Sunday, March 14, 2010

Creators and Performers

More often than not, media today is promoted by the performers who play the role of creators. In reality, the fundamental creators are rarely seen or known by fans while the performers (typically the actors), make their rounds on a promotional circuit as puppets of the far-removed financial backers. The consequences of this is a spirit of superficiality. If the media (a movie for instance) has some value in depth, it is largely lost through this system and is therefore of little value to it. Therefore, the next time the backers fund a film, they look to invest in something the actors (who are not necessarily invested in the deep story) can sell.

Artists are part of a broadly diverse group, whose specific media varies as much as their specific role in creating it. Some artists specialize, while some are renaissance men. Others are technicians, while still others are conceivers. The difference between those who hands-on make a film and those who do the thinking work behind the labor is the principle difference between "creators" and "performers" in this context. For example, the main creators of LOST are JJ Abrams, Damon Lindelof, and Carlton Cuse; while the performers include writers like Adam Horowitz, directors like Jack Bender, and actors like Matthew Fox and Evangeline Lily. Both categories include both art and science, but a performer's art is dependent upon the creator's art.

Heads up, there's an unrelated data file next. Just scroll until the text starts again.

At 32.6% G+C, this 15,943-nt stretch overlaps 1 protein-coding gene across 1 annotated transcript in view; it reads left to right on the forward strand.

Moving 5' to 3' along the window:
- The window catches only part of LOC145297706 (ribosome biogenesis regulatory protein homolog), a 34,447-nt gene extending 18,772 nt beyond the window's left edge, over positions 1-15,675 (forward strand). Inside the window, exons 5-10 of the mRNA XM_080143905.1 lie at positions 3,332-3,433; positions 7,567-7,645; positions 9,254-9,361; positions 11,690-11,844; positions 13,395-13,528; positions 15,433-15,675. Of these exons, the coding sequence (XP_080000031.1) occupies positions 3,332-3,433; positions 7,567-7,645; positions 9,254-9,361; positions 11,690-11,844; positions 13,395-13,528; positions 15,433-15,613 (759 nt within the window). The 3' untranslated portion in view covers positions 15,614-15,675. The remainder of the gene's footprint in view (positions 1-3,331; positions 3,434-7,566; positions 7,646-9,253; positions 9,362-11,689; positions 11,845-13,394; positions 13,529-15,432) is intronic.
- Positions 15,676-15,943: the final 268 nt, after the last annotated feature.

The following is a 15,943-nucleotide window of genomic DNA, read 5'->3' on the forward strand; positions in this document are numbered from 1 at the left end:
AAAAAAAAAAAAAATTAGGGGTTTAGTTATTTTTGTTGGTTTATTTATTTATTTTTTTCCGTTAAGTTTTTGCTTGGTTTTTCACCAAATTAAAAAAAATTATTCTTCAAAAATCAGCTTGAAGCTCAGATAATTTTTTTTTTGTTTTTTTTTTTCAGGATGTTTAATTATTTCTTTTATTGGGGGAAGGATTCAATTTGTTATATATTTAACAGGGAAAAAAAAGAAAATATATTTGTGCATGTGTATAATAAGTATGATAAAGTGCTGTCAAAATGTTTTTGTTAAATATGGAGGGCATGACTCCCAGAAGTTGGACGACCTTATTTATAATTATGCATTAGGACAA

Performers are responsible largely for the form of the finished product, while creators are responsible for the function. The physical actions that are done to produce the appearance and sheen of the product are important, but not as important as the core principles which drove the creative conception of the product. If a work of collaborative art is to stand out from from the pack, then it needs to be distinctive—by definition. However, to whatever degree the performance is unusual, the principles and story arcs upon which the performance is based must be timeless. The reason is that unusual stories are too challenging to the average viewer, and need time to find the audience, which in turn, explains the deeper significance to those who missed it.

Three things are needed to solve this problem:
1. Performers need to be creators or work closely with the creators.
2. Creators need to be involved in the promotional process more than performers.
3. Media productions need to mini-factories, each independent of third-party interests.
If performers are involved in the creative process from early on, at least with respect to their individual roles, then they will have the opportunity to be informed enough about the purpose of the project in order to better promote it when the time comes. Better informed performers will better inform the mainstream audience. Überfans are those fans who are inclined to be fanatics about the project, and they are already interested more in what the creators have to say. Should creators be more involved in promotional appearances, these fans would more tenaciously and accurately promote the project to mainstream viewers. Both of these are only achievable to the degree that all the major interests in the project form a cohesive brain-trust, which can only happen with a relatively small group.

The more unity, the more depth. The more division, the more shallow.
Lost: The Complete Sixth And Final Season - This groundbreaking, epic TV series is based largely on philosophy and classic literature, but is told in a mysterious and thrilling style which is very contemporary. In my opinion, the most important thing ever aired on television.
The Coming Aristocracy - A rapid read, yet a meaty book, which puts into black and white the problem with tyranny and elitist thinking—and actually provides a solution through independent "mini-factories."

No comments:

Post a Comment